Today’s investors face a challenge and an...

  8. 5 Should Government and Aid Agencies Subsidize Small Firms?
    (pp. 66-73)
    Ross Levine

    SHOULD COUNTRIES AND international aid agencies subsidize small and medium-size enterprises (SMEs)? Subsidization can take many forms, including government guarantees, government-sponsored reductions in interest rates, and government-run directed-credit programs. Many argue that targeted assistance for SMEs is an effective strategy for spurring entrepreneurship, reducing poverty, lowering income inequality, and stimulating economic growth. Some skeptics, however, challenge this conclusion and argue that SMEs are at best a characteristic of successful countries, not a cause of that success.

    The World Bank and other international financial institutions have clearly taken sides in this debate. For example, the World Bank Group approved more than...

  9. 6 Venture Capital for Development
    (pp. 74-84)
    Alan J. Patricof and Julie E. Sunderland

    THE DEVELOPING WORLD, and Africa in particular, faces a dearth of risk capital that has constrained and will continue to constrain growth. Donors need to face the reality that the young companies that can really move the needle on innovation, inspiration, and employment need high-risk, reasonably sized equity investments to grow, not the limited doles of short-term, high-interest debt currently provided.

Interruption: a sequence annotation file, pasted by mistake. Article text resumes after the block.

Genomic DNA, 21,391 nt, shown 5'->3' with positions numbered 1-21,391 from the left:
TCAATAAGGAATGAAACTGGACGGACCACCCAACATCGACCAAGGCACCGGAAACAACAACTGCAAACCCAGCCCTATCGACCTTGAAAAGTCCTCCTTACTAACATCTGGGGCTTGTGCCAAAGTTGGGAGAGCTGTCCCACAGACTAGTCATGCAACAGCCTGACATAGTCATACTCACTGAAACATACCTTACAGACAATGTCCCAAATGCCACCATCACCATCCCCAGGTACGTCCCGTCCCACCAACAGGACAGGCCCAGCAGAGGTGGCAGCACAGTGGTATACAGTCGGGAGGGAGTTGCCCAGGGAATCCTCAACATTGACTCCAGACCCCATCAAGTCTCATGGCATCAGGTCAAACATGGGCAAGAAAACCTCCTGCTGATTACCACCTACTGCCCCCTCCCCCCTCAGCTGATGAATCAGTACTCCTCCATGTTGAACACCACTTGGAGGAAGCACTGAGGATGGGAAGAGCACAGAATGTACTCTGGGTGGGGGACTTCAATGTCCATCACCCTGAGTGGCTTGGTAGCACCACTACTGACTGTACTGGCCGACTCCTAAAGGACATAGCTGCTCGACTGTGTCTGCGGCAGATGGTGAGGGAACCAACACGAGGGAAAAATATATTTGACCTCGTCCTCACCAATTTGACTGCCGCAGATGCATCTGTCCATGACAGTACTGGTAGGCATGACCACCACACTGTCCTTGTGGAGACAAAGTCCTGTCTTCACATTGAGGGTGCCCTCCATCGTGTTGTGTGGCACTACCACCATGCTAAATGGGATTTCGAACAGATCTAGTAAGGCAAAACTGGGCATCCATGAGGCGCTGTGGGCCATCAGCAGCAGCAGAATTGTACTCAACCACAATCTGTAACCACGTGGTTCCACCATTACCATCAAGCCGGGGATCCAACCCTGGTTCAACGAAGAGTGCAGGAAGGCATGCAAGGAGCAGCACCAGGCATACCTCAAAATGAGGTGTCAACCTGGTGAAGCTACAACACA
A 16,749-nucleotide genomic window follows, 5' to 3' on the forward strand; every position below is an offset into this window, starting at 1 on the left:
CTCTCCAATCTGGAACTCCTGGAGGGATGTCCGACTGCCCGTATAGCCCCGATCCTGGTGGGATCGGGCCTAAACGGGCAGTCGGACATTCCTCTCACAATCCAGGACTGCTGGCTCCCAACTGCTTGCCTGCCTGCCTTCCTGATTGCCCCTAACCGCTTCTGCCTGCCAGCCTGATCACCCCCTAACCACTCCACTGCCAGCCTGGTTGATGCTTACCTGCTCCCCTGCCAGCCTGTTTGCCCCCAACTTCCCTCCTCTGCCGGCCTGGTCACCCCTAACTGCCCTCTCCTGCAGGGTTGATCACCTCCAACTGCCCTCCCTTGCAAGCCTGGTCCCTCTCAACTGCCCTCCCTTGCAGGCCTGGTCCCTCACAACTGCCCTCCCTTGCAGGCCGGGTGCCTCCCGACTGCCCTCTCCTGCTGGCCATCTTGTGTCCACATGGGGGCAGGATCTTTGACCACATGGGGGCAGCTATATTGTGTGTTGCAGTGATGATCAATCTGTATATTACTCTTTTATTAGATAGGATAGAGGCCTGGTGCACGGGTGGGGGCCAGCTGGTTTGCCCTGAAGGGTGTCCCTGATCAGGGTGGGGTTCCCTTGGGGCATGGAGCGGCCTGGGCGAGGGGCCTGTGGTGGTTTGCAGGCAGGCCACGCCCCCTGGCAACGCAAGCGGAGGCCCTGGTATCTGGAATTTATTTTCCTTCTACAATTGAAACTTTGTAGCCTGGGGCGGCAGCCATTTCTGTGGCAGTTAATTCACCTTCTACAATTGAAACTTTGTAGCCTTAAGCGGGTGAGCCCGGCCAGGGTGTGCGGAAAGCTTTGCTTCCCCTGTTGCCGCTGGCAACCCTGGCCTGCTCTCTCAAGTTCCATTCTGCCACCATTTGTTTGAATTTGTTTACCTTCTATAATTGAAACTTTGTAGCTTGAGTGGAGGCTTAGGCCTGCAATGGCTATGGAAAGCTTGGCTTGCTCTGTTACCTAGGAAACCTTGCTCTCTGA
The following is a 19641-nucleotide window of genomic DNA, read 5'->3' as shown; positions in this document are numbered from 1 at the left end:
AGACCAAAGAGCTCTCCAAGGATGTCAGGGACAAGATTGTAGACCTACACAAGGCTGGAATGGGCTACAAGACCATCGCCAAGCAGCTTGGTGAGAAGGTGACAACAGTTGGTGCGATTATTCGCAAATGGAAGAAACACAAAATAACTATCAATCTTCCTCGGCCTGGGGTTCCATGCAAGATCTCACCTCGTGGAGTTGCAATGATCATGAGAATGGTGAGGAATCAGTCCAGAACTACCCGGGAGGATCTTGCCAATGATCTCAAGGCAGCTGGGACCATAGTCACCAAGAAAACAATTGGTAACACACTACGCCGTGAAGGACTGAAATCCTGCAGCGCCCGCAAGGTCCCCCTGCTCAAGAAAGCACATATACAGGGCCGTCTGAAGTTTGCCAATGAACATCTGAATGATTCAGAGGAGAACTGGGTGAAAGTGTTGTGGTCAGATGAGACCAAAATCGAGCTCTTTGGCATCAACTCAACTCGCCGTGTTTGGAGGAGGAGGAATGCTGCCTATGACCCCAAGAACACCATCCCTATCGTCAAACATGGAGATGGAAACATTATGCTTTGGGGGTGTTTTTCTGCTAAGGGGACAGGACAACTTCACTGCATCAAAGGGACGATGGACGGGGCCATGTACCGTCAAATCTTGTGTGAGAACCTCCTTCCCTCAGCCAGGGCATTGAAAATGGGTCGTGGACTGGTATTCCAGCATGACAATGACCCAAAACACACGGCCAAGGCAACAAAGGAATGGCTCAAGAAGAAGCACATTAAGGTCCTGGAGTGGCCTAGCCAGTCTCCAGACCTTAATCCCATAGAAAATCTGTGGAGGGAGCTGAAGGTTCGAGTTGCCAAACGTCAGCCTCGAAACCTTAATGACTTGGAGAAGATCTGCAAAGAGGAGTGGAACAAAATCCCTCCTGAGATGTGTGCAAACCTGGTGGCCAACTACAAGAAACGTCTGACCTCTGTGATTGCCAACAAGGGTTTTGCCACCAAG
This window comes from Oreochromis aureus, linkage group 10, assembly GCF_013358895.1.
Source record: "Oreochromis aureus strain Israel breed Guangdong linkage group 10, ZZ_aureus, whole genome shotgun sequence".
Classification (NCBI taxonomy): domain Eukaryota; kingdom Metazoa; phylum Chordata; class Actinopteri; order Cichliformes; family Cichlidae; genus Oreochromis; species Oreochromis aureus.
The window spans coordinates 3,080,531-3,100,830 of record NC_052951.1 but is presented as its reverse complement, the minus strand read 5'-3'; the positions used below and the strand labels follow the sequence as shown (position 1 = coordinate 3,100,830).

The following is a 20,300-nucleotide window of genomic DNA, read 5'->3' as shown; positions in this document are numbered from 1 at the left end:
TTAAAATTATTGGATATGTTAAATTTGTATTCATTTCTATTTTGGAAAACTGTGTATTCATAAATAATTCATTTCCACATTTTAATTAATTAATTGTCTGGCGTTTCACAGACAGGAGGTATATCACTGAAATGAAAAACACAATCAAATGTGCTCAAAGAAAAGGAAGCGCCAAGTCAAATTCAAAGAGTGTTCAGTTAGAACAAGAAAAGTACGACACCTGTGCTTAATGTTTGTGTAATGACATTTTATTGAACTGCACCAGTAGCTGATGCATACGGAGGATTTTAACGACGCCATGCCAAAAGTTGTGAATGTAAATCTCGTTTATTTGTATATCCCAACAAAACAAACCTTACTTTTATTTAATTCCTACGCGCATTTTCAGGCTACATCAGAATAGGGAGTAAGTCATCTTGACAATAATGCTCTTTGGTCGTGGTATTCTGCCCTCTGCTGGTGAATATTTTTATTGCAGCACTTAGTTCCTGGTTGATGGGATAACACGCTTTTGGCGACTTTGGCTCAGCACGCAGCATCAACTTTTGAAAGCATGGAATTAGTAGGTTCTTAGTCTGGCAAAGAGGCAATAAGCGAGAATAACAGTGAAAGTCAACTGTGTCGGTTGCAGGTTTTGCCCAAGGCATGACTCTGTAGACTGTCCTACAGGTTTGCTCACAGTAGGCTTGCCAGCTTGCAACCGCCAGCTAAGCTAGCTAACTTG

In the developed world, the young growth companies critical to innovative capacity and employment generation are financed with long-term, permanent equity capital. When a company is growing rapidly, it cannot generate sufficient cash through its current operations to support...

  10. 7 Innovative Financing Options and the Fight against Global Poverty: What’s New and What Next?
    (pp. 85-106)
    David de Ferranti

    CAN INNOVATIVE APPROACHES to mobilizing and utilizing financial resources make a difference in the fight against global poverty? Potentially yes, this chapter argues—but with a caveat. To get from “potentially” to “certainly” will require much more practical experience with, and careful assessment of, the best of the emerging proposals, few of which have been adequately tested in action thus far.